Winter in Wartime

When we are young we have no concept really of what war is truly about or like.  We have this glamourized version of it in our heads of heroism and the like.  There is no death or suffering.  There is nothing glamourous about war.  It is cruel, senseless and violent.  Jan Terlouw wrote a book about a Dutch boy and World War II.  It seems at first glance to be a film for young people, but when you watch it you come to realize that it is a very adult film told from the perspective of a young boy.  We feel for him as the young boy discovers that war is not an exciting adventure.

It is winter 1945 in the Netherlands.  World War II is nearing the end and the Germans are still occupying over a neutral Holland.  A young boy wakes up on a winter night to the sound and sight of a plane going down in flames.  It crash lands in a field.  A soldier has gone to check it out.  He is shot dead by the pilot who managed to eject himself before the crash and is hanging by his parachute from a tree.

The boy and his friend go the next day to check out the plane wreckage.  They are chased by soldiers.  German soldiers capture one boy.  He is Michiel (Martijn Lakemeier), the mayor’s son.  Michiel managed to grab a watch from the wreckage before fleeing.  He does not give up the name of the boy he was with, who is his best friend and next door neighbour, Theo (Jesse van Driel).

In the middle of the night his Uncle Ben (Yorick von Wageningen – The Chronicles of Riddick, Beyond Borders) returns.  Uncle Ben criticizes his brother the mayor for remaining neutral.  Ben tells Michiel he will beat him if he sees him getting involved in the war.

Theo’s brother, Dirk (Mees Peijnenburg), is part of a raid on a German ammunition storage.  He is captured by the Germans.  Before this Dirk had given Michiel a letter to give to the blacksmith if he was ever captured.  Just as Michiel is about to give the blacksmith the letter the man is killed by the Germans.  Michiel decides to open the letter and in it finds a location and a key.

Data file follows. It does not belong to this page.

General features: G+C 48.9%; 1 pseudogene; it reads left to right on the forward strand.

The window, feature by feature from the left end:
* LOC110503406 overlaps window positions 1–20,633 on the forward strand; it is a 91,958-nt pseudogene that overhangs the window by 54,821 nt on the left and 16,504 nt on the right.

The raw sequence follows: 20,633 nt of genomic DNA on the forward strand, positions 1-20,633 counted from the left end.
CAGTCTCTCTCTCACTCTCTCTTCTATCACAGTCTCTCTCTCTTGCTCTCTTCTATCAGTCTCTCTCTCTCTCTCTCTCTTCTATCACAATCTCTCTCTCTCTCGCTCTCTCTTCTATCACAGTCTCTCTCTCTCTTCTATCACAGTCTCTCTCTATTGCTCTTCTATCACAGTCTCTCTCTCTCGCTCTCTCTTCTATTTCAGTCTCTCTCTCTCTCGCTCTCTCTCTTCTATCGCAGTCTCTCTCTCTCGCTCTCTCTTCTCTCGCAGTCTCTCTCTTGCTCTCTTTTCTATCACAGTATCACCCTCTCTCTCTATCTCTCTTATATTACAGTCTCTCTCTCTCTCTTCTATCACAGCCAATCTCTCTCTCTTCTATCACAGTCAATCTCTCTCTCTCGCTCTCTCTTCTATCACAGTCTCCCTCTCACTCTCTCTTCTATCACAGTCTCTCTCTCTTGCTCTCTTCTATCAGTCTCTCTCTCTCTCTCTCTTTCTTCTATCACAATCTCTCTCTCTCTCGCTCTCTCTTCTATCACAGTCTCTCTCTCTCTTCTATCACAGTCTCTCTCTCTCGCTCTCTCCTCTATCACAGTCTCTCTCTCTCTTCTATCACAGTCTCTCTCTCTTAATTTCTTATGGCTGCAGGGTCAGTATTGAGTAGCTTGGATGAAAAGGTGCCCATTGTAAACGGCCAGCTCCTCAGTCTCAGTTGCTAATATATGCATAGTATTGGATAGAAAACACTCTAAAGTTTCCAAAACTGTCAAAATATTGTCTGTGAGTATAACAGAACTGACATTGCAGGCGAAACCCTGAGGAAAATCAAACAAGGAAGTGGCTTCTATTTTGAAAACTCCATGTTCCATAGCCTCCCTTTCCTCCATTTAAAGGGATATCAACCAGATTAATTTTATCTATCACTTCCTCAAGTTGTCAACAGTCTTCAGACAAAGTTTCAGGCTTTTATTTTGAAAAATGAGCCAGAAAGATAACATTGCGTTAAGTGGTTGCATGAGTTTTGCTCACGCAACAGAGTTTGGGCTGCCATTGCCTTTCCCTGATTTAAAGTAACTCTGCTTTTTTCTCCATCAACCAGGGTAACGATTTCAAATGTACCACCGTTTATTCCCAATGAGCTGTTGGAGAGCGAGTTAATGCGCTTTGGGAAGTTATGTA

At the location he finds the injured Brit pilot (Jamie Campbell Bower – The Twilight Saga: Breaking Dawn, Part 1, Sweeny Todd: The Demon Barber of Fleet Street) hiding in the woods.  He tells him Dirk has been arrested and the blacksmith is dead.  Michiel tells the young pilot named Jack that he can help him.  Michiel plans to help Jack escape to another town where he has a contact who will help him.

Michiel’s father is taken away after the body of the German soldier is found in the woods.  What started out as a fun game has turned deadly.  Fourteen-year-old Michiel is being forced to grow up quickly.

The film was the Netherland’s 2010 entry into the Oscar’s Best Foreign Language Film category.  Tension you can cut with a knife.  Near misses and captures.  The tale of Michiel rebelling against his father by doing what he can for the resistance is an up and down ride.  He is one of many young people living during World War II who had to deal with extraordinary circumstances.  We see the effect the war had on young people and how it changed them.  Wakes up the viewer to the psychological effects that the war had on people not directly involved.  The changes in Michiel are subtle, but there.  He changes from a child with naïve ideas about honor and duty to a young man who risks his life for what he believes in.  The young actor who portrays him does a fantastic job.

The direction by Martin Koolhoven is note perfect.  Using plenty of grey or dark tones in his sets, scenery and costumes it really sets the tone.  He really seems to understand the story and services it and its atmosphere perfectly.

Special Features:

-Theatrical Trailer

-Previews of Gods and Men, In a Better World, The Greatest Movie Ever Sold, Incendies, Life Above All, The Film Foundation

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